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Weight problems and children

In the United States, at least one child in five is overweight.  Over the last two decades, this number has increased by more than 50 percent.

Did you know that...

  • Obese children and adolescents have shown an alarming increase in the incidences of diabetes.
  • Many obese children have high cholesterol and blood pressure levels which lead to heart disease
  • One of the most severe problems for obese children is sleep apnea. In some cases this can lead to problems with learning and memory.
  • Obese children have a high incidence of orthopedic problems and liver disease.
  • Overweight adolescents have a 70 percent change of becoming overweight or obese.

Children become overweight for a variety of reasons.  the most common causes are genetic factors, unhealthy eating patterns, or a combination.  In rare cases, a medical problem may cause a child to be overweight.  Your physician can perform tests, if necessary, to rule out any medical reasons.

  • Genetic Factors:  Children whose parents or brothers or sisters are overweight may be at risk at becoming overweight themselves.  Although weight problems run in families, not all children who have a history of obesity will become overweight.  Genetic factors play a role in the likelihood of overweight but shared family behaviors such as eating and activity habits also play an important part.
  • Lifestyle:  A child's total diet and his or her activity level both play an important role in determining weight. The increasing popularity of television and computer and video games contributes to inactive lifestyles.  The average American child spends approximately 24 hours each week at these activities, time that could be spent in some sort of physical activity instead.

Talk to your doctor
If you think your child is overweight, it is important to talk with your child's doctor.  A doctor can determine whether your child's weight is within a healthy range.  Assessing overweight in children is difficult because they grow in unpredictable spurts.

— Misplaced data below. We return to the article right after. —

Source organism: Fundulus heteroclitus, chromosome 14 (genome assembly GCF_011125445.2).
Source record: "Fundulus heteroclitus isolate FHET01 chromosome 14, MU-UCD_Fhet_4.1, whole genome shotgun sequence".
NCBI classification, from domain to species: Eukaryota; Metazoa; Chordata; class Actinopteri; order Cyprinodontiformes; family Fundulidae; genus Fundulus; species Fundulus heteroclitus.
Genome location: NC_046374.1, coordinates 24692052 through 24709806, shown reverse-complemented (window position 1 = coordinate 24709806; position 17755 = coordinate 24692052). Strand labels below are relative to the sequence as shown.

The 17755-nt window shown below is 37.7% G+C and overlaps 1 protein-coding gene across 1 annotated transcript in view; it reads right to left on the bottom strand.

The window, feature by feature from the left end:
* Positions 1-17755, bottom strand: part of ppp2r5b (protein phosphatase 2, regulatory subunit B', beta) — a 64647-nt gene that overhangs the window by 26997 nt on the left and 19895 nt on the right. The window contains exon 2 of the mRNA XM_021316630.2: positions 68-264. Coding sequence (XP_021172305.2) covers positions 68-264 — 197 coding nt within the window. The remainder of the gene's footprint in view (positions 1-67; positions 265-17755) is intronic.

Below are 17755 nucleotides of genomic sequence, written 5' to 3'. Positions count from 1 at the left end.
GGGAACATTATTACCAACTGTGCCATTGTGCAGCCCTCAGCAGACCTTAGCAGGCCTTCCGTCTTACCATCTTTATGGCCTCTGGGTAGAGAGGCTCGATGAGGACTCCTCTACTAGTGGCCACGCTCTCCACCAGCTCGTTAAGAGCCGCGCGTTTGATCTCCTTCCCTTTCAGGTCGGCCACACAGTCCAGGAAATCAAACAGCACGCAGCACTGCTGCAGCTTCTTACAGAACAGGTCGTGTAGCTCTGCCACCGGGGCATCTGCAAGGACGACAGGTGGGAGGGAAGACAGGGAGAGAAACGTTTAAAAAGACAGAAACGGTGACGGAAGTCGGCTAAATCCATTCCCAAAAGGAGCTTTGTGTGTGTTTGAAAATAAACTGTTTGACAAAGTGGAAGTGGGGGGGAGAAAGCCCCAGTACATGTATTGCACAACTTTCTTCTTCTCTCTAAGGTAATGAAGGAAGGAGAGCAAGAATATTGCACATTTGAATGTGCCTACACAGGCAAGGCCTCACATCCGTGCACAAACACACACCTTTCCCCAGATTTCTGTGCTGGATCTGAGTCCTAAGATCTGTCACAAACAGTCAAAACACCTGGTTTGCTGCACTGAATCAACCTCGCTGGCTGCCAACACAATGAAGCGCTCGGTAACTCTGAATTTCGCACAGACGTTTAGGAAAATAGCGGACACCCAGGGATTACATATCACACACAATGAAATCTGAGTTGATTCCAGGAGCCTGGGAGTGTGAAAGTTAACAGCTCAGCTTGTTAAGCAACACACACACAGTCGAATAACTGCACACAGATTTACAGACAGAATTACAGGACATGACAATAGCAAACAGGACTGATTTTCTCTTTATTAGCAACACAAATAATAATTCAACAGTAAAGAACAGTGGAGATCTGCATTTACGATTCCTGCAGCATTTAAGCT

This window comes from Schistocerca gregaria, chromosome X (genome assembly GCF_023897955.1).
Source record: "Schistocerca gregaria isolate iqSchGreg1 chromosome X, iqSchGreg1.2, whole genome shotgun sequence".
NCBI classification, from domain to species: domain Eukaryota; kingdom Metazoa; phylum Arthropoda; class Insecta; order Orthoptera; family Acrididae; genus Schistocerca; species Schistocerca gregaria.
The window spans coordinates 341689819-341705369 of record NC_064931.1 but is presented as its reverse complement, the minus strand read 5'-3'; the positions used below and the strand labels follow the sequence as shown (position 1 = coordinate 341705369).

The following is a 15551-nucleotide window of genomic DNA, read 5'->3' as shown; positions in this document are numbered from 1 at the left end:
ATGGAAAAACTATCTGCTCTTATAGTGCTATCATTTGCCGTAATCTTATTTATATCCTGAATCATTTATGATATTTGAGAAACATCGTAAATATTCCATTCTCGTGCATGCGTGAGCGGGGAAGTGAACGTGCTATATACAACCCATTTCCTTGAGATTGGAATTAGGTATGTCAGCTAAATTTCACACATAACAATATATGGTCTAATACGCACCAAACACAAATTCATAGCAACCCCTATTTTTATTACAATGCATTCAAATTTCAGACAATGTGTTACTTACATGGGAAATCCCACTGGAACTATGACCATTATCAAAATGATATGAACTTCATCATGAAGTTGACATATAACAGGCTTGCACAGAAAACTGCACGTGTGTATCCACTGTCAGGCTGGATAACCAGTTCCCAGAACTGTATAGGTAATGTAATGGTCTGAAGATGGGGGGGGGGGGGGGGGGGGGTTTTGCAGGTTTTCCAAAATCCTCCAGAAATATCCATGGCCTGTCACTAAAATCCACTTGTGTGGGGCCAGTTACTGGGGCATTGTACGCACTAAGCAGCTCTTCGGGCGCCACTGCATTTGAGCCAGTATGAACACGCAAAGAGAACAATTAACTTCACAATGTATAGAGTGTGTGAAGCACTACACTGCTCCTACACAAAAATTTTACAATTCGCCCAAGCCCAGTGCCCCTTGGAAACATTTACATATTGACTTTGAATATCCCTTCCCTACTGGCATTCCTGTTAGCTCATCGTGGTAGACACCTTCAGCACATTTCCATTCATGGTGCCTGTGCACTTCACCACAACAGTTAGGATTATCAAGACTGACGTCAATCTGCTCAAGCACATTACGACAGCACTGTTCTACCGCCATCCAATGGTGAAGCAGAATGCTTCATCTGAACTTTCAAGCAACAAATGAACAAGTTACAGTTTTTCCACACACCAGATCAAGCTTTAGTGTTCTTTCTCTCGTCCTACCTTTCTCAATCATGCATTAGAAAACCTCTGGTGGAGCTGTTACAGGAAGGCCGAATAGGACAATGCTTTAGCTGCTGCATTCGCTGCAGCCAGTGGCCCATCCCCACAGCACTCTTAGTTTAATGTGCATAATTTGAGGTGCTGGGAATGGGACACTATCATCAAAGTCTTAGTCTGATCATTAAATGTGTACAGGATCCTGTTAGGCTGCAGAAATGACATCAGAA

For example, it is normal for boys to have a growth spurt in weight and catch up in height later.  It is up to the child's doctor to determine whether your child will "grow into" a normal weight.  If your doctor finds that your child is overweight, he or she may ask you to make some changes in your family's eating and activity habits.

Be supportive
One of the most important things you can do to help overweight children is to let them know that they are loved whatever their weight.  Children's feelings about themselves often are based on their parents' feelings.  It is important to talk to your children about weight, allowing them to share their concerns with you.

Focus on the family
Parents should try not to set children apart because of their weight, but focus on gradually changing their physical activity and eating habits. Family involvement helps to teach everyone healthy habits.

Increase your family's physical activity
Regular physical activity, combined with healthy eating habits, is the most efficient and healthy way to regulate weight.  It is also an important part of a healthy lifestyle.  Here are some simple ways to increase your family's physical activity:

  • Be a role model for your children.  If your children see that you are physically active, they are more likely to be active and stay active for the rest of their lives.
  • Plan family activities that provide everyone with exercise and enjoyment, like walking, dancing, and swimming.  For example, schedule a walk with your family after dinner instead of watching television.